Tuesday, December 29, 2009

Bit (not Byte) Manipulation in Ruby

I was recently tasked with creating a rough version of the Lempel-Ziv 77 encoder/decoder engine for use in most operating systems (i.e. Windows, Linux, Mac). The application would need to read a binary file and compress it or decompress it to another binary file. The compression algorithm involved a format bit specifying compressed or literal bytes to follow and then distance and length bits of instructions for compressed data. Such an application would clearly involve a good deal of bit manipulation and consequently require a solid bit manipulation library.

The logical language of choice to me was C++ because of its proximity to the memory, inherent ease of bit manipulation, and presence on every computer since I was born. Unfortunately, I can probably barely compile a "hello, world!" application in C++ =( Next I considered Java since it's open source and present on most people's computers. However, my Java skillz have sadly dwindled since college to the point that I frustratingly discarded that project about an hour after I started. Finally, I decided upon Ruby as my language of choice -- mainly because I like coding in Ruby.

My project got off to a good start until I realized that the original research I'd done on manipulating bits in Ruby had been incomplete. Ruby inherently manages characters and bytes synonymously, but bits are another story. Based on the loose typing model of Ruby, any use of bits throughout my code was being converted to their numeric string representation behind the scenes. For example, 0xff was ending up as the string "255" when I was writing it to a file.

Finally, after much worrying, reading of documentation, online research, and irb investigation, I had an answer.
  • Bytes can be specified in Ruby per bit as such, 255 = 0b1111_1111 (each four bits are separated by an underscore). This was important for me since I was doing a lot of shifting and didn't want to worry about the actual numerical values in my unit testing.
  • Bytes can be written explicitly to files in Ruby using the << operator along with Array.pack.
File.open("foo.txt", "wb+") { |f| f << [0xff].pack("c") }
  • Bytes can be easily read using File.each_byte
  • The byte code for a given character can be accessed using: "a"[0]
  • Binary file manipulation involving windows must be done using the "b" flag when opening the file. Otherwise, the windows file system will treat certain bytes as termination characters and ignore the remainder of the file. I learned this the hard way because each_byte would just inexplicably stop reading in bytes from my file before the file was finished.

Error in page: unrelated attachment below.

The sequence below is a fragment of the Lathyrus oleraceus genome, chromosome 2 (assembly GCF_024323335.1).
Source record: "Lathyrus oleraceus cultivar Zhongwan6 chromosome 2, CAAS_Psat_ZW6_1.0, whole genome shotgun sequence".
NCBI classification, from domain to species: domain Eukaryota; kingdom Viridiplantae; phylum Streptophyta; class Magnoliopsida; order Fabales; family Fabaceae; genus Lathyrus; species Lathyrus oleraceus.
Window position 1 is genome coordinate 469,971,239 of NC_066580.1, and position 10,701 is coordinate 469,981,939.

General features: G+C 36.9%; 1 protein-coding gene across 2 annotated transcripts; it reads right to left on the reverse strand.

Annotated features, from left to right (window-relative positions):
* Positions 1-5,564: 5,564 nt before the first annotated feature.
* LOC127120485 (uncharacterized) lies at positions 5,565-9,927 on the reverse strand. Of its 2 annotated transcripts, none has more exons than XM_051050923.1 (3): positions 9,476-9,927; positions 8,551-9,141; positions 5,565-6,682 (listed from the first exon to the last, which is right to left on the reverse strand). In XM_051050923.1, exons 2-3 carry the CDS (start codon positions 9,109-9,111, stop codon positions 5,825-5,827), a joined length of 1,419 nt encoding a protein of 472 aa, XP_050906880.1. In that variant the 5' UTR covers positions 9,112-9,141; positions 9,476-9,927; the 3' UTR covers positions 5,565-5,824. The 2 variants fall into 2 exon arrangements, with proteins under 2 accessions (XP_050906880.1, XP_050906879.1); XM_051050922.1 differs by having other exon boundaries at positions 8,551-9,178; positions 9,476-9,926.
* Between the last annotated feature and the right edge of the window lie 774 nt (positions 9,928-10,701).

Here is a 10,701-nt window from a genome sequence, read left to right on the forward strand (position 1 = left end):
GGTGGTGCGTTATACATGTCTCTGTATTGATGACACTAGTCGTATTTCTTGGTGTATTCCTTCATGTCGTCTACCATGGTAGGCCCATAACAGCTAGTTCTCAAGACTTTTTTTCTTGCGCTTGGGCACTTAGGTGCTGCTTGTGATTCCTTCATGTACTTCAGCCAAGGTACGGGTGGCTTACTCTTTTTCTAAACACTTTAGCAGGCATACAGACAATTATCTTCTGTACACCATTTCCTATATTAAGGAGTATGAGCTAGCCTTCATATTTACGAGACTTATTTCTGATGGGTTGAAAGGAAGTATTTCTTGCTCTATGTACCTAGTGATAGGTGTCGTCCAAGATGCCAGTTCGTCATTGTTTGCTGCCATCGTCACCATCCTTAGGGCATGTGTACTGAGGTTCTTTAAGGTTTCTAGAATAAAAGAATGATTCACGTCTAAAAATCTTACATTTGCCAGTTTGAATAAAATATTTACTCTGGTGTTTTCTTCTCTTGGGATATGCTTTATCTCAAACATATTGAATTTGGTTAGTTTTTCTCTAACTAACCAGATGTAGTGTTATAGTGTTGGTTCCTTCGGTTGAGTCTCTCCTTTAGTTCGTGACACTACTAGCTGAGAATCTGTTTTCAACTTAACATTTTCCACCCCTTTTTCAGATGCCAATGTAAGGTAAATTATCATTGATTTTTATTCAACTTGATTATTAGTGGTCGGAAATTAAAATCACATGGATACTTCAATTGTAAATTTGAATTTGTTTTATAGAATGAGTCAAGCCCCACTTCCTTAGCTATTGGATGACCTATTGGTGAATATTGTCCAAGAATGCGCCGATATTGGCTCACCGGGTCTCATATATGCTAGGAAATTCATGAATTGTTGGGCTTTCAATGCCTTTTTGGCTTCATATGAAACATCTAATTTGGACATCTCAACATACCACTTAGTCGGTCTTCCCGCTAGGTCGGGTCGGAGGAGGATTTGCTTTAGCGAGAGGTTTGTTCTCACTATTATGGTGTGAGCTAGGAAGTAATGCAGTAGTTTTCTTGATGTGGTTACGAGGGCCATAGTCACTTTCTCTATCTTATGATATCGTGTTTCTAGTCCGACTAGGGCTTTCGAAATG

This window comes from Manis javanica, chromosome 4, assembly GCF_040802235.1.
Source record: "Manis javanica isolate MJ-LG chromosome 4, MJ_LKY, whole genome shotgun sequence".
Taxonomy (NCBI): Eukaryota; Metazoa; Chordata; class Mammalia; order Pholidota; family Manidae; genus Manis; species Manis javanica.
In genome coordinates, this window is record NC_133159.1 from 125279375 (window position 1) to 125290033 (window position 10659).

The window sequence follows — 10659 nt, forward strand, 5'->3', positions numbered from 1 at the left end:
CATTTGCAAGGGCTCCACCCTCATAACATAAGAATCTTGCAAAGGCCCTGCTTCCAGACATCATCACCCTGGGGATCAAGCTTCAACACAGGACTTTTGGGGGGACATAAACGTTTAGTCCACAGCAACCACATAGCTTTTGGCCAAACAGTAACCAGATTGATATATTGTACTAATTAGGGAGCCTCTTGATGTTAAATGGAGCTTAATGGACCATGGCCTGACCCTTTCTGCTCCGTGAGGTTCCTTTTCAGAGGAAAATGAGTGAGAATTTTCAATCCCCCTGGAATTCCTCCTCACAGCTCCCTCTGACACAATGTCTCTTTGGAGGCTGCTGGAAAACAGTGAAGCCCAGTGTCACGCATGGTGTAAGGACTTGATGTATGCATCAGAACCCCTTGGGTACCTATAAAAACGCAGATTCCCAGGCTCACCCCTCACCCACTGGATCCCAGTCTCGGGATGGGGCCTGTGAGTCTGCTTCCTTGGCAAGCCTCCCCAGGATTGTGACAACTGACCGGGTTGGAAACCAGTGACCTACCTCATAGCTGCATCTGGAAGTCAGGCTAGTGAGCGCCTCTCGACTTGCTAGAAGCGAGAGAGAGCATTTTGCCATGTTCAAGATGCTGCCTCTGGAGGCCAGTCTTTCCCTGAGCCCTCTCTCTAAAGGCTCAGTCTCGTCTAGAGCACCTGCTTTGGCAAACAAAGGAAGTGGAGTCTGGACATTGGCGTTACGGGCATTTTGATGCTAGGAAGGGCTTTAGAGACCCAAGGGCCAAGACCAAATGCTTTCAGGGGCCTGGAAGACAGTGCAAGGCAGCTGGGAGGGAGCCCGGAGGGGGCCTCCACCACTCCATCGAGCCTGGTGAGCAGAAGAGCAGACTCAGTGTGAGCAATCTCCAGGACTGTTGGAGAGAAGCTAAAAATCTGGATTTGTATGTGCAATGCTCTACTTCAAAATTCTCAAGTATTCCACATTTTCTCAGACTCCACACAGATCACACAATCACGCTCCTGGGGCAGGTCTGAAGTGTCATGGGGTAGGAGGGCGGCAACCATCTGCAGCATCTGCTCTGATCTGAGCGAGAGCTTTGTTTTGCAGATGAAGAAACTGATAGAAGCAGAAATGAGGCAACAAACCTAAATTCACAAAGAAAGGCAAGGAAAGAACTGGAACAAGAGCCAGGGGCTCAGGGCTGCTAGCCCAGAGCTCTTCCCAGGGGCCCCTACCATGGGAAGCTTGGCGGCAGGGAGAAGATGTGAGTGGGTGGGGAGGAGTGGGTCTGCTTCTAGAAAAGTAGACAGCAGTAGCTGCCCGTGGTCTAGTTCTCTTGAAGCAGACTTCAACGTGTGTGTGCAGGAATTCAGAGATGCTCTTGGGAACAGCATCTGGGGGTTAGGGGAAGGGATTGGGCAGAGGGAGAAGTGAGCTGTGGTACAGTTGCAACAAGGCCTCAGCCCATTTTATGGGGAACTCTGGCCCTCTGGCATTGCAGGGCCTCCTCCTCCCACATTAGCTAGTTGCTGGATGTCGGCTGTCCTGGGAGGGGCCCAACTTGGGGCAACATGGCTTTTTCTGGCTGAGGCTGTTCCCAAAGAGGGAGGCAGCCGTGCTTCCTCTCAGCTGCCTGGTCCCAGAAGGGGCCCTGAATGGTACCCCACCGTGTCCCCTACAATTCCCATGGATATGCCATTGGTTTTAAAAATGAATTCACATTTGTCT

After I had all of this figured out, Ruby proved to a very nice environment for writing the app.

New Class Templates in C#

My team finally upgraded to .NET 3.5 along with Visual Studio 2008 recently, which has been a huge source of happiness for me. However, since the upgrade, I've been getting annoyed with VS's insistence that I always include the Linq library in each of my new classes. I typically remove all of the default using directives anyway, but since I don't automatically reference the System assembly that contains the Linq definition, I was getting a pre-compile error from R# every time I added a new item to a project. In addition, I've been growing tired of having to type "public" each time I add a new class (since the default is nothing). So, I decided to take action.

A little bit of web searching lead me to the Visual Studio Template Reference. Each time a new item is created in Visual Studio, VS finds the template definition that matches the item and generates the code to match. Templates support logical control flow and variable replacement. By default the C# class templates are stored in "\Program Files\Microsoft Visual Studio 9.0\Common7\IDE\ItemTemplates\CSharp\Code\1033", with similar templates stored nearby. The instructions are geared the reader toward creating their own templates for new types of items, which is a very useful tool (but I can do that with resharper), but I really just wanted to change the default. So I went in and did it: no more "using" and always public.

Before my changes would take effect, I first had to close visual studio and then run the following command,

devenv /installvstemplates

which will rebuild the VS templates run-time cache folder.

Now I can focus on all the fun features of 3.5!

Wednesday, December 9, 2009

VI - Macros

Abstracting repetitive steps of work in an on-the-fly macro is a task I find myself doing almost daily during development or database scripting. After hammering a pretty good one today, I was wondering to myself how to go about saving it. I did some Google searching ("save vi macro", "copy vi macro"), but came up empty. Then I realized that I already knew the answer. Whenever I record a new vi macro, I record to the q register. So I knew that my macro must be sitting as plain old text in the q register. So, I pasted the q register to my screen and lo and behold, there was my macro! I created a macros text file to track all my commonly used macros with descriptions of what they do. Yay!